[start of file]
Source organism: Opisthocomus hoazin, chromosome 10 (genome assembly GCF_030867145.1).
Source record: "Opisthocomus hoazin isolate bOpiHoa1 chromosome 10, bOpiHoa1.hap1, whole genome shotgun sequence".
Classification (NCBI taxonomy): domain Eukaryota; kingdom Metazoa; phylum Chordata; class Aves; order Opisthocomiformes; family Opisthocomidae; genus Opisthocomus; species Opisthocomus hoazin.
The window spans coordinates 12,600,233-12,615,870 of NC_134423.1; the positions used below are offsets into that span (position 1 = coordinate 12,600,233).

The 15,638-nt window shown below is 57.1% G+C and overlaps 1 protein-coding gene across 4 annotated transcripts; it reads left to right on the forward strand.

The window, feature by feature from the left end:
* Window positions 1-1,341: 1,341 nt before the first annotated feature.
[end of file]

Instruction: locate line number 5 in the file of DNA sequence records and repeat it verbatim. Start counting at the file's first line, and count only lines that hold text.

The 15,638-nt window shown below is 57.1% G+C and overlaps 1 protein-coding gene across 4 annotated transcripts; it reads left to right on the forward strand.